Pros: Faye Dunaway, Warren Beatty, Gene Wilder, Screenplay, Photography
Cons: Bluegrass score by Flatt and Scruggs may not be the best for everybody.
Romanticized retelling of the story of Depression Era hoodlums Bonnie and Clyde. While the real Bonnie and Clyde were nowhere near as photogenic as Warren Beatty and Faye Dunaway, late sixties audiences were thrilled by the depiction of the good looking couple in their personal moments punctuated by shocking snippets of mayhem that set a new standard for screen violence. The films bullet riddled finale was a screen first, although soon followed by Sam Peckinpahs ballet of death in 1969s The Wild Bunch.
For a film that Producer Warren Beatty literally had to beg Warner Bros to back, Bonnie and Clyde did pretty well for itself, gathering a pair of Oscars and making stars of Beatty, Faye Dunaway, and Gene Hackman, as well as introducing a very funny comedian, Gene Wilder. Wilder plays a mild mannered fellow who gets kidnapped by the Barrow Gang when he pursues them for stealing his car. In an interesting role reversal we get to see as yet unknown comedian Wilder subjected to jokes told by actor Gene Hackman.
The story is about as accurate as any gangster movies is. Bonnie sees Clyde casing her mothers car before stealing it and stops him in the attempt. He gets to see her naked leaning out of her second floor window, unfortunately the camera only shows Clydes reaction to the sight. Bonnie hurriedly dons some clothes and runs down stairs. Clyde walks downtown with her after she tells him shes going to work. Downtown, he buys them each a Coca Cola then robs the store, steals a car and they escape. Bonnie is overcome with lust and is all over Clyde while he is trying to drive the getaway car. We find out Clyde is impotent, but Bonnie decides to accompany him anyway. Anything is better than being a waitress in that one-horse town.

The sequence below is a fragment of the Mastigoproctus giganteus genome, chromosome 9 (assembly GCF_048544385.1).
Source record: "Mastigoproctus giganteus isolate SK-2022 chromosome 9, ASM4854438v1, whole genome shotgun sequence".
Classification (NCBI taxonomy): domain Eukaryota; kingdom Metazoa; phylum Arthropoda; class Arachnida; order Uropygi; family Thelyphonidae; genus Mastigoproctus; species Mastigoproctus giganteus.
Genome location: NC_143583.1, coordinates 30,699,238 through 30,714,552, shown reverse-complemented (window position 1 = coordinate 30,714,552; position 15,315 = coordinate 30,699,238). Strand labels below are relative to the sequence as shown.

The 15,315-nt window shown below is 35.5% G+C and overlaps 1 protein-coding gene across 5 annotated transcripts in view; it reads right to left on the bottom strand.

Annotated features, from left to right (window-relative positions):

Along the way they pick up Clydes brother Buck (Gene Hackman), his wife Blanche (Estelle Parsons), and a half-wit mechanic C.W. Moss (Michael J. Pollard). The Barrow gang robs quite a few places and racks up around thirteen murders before a police ambuscade puts paid to their crime spree.
The script is quite good and has a number of witty exchanges, like the following:
Bonnie: What kinda car is this?
C.W. Moss: This is a four cylinder Ford Coupe.
Bonnie: No. This is a STOLEN four cylinder Ford Coupe.
Director Arthur Penn did a good job in building tension, starting with the light hearted way the couple began their spree and turning up the anxiety level as the first murder takes place, through the various shootouts, until a great sense of foreboding is present at the reunion with Bonnies mother, shortly before the end.
Warren Beatty does a good job as the fairly dumb but good looking Clyde Barrow while strikingly beautiful Faye Dunaway set a fashion trend with her hairstyle, berets, and maxi-skirts. I dont think Faye Dunaway has done a better performance than Bonnie Parker, showing her sexual frustration and mounting fear for the future as the end comes nearer and nearer. Gene Hackman put in one of the first of his many good performances that would lead to his portrayal of Popeye Doyle in The French Connection a few years hence. Estelle Parsons snagged a Best Supporting Actress Academy Award for her shrill, nagging, screaming performance as the unpleasant character Blanche.
Bonnie and Clyde has been credited as inspiring such films as Badlands, Thelma and Louise, and Natural Born Killers. Warren Beatty went on to play gangster Bugsy Siegel in the 1991 film Bugsy.
For those who would like to see other true gangster stories, I recommend
Dillinger http://www.epinions.com/mvie-review-7A7B-A2E1F14-38E4ED5E-prod5 and
The Newton Boys http://www.epinions.com/mvie-review-47F-B5B1AD6-3A1996CA-prod4
For those interested, here is the FBI's freedom of information act file on Bonnie and Clyde.